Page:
Seeing Both Small and Large

I had what I can only describe as a “big” experience yesterday. Stephen and I visited the Chateau de Boneguil, about 40 minutes by car from Pujols, where we are staying. Boneguil is a fortified castle, built at the top of a rocky promontory, first in the eighth century, and then modified and amended in the fifteenth. Our visit was full of exquisite vistas, from towers, both round and square, onto the verdant valley below, dotted with farms and fields of sunflowers and rapeseed, both cultivated in this region of France for their oil. We spent a great deal of our visit climbing up and down spiral stairways created of rocks, exiting at each landing into rooms once serving as everything from the count’s chapel to the bread baking kitchen, with one huge wood burning oven—made of stone, of course—and a smaller oven for the ashes.
The chateau is a monumental structure in every sense, and its largeness certainly didn’t escape me. Nor did the infinite creativity of us humans, as Stephen and I marveled over the size of the rocks used to construct the various rooms and the intricacies of their placement. But if you were to look at my camera and the photos I took, you’d see that it wasn’t the vastness of the space or the builders’ mastery of available resources that captured me. Instead, I was attracted to the small moments, often where human ingenuity and time came together to create what I see as beauty.
For my first photo, I zoomed in on weathered wooden door, the paint peeling, naked wood peeking out in many places, to a large iron hinge on one side. Looking closely at the hinge, you can see the work of the creator, as he hammered away at the forge, lengthening the molten metal, fashioning the knuckle, then the barrel of the hinge. You can also see the work of time in the rust produced over centuries of rain and shine.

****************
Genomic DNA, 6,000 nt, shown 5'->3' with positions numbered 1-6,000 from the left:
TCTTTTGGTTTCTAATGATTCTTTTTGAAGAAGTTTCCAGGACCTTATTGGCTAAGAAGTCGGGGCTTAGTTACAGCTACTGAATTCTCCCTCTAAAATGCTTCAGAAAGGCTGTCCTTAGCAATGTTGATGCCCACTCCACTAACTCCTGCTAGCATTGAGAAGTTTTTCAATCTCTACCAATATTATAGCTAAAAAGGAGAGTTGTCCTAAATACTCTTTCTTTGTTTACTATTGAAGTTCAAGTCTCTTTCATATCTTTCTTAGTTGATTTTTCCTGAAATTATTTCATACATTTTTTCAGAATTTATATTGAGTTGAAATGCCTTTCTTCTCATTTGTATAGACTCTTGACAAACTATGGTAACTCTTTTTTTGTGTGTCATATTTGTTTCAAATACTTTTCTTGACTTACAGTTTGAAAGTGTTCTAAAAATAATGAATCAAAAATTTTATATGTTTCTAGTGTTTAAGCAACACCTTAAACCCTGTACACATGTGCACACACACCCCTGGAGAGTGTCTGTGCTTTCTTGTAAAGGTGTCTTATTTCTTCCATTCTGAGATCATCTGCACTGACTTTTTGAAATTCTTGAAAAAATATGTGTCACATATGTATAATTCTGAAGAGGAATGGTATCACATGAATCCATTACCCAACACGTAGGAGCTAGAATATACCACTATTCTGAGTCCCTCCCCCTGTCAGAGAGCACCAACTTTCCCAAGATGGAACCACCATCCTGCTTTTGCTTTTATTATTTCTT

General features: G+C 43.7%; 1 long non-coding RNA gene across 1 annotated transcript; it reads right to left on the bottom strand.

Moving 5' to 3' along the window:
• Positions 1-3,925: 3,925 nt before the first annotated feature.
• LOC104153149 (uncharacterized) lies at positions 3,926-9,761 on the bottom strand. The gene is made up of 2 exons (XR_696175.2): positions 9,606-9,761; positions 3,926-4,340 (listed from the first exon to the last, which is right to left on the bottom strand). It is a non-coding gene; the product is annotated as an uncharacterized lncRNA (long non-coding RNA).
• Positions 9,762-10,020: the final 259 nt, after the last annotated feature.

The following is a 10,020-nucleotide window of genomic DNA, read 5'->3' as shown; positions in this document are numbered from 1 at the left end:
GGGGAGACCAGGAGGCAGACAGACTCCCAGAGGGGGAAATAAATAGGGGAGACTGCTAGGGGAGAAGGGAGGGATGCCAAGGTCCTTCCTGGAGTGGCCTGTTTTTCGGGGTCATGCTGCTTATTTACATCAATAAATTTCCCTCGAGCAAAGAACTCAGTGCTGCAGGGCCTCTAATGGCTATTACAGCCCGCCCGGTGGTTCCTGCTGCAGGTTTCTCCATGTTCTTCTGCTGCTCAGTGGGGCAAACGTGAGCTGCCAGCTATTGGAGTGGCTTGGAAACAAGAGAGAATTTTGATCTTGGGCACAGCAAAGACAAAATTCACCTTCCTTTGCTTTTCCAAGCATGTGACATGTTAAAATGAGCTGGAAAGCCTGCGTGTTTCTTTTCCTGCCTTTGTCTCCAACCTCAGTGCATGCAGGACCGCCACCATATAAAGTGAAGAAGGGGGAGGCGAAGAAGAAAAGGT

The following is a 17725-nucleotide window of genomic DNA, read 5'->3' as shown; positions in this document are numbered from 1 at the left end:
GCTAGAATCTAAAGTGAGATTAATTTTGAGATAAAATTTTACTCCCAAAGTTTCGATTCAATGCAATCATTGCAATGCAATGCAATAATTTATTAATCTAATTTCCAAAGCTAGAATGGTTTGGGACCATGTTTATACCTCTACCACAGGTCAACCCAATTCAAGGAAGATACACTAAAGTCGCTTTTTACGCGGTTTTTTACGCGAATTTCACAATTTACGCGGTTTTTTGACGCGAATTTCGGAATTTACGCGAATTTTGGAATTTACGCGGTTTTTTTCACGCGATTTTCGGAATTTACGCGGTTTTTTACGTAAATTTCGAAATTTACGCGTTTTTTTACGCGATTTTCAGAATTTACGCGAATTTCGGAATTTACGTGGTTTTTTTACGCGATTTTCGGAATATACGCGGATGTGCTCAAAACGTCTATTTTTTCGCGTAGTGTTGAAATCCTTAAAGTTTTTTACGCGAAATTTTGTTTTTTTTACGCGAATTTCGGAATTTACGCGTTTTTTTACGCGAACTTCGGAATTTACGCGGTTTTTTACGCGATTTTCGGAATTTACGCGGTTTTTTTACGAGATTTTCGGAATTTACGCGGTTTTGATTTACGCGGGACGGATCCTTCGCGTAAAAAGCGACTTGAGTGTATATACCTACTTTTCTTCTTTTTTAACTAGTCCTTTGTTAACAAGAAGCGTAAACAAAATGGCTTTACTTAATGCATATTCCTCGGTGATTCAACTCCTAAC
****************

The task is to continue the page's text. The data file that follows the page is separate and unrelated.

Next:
I zoomed in on a section of peeling paint on the same door for my next photo, capturing the ribbons of over-seasoned gray paint, along with several spots of now naked wood, smooth and bleached over time. In the States, peeling paint signals neglect, but not here. Instead, I read in it survival and endurance, the ability of us humans to build structures that can last over time, through wars, epidemics, and natural disasters.
As we were walking up a long ramp to another level of the chateau, I noticed a tiny fern growing out of the rock wall next to me. Imagine, a fern taking root hundreds of feet from the ground, and managing not only to sprout but to grow in and on rock, each tiny blade perfectly formed.
We walked all the way up to the top tower of the chateau, where we gazed out over fields that spread around us for miles, then began the trek down. Halfway to the bottom, I snapped a photo of a smattering of orange and yellow lichen, in pastel shades I’ve never seen in the U.S. The patch itself, which took up about a half-foot square of space, was beautiful, as was each of the individual algal cells and fungal hyphae when I zoomed further in. Small becoming smaller.
The Chateau de Boneguil is monumental and very beautiful. But what I took away from my visit was also the moments of small beauty that exist within the tremendous space of the chateau. The large spaces are daunting and exciting. The small are uplifting.

Chateau de Bonaguil


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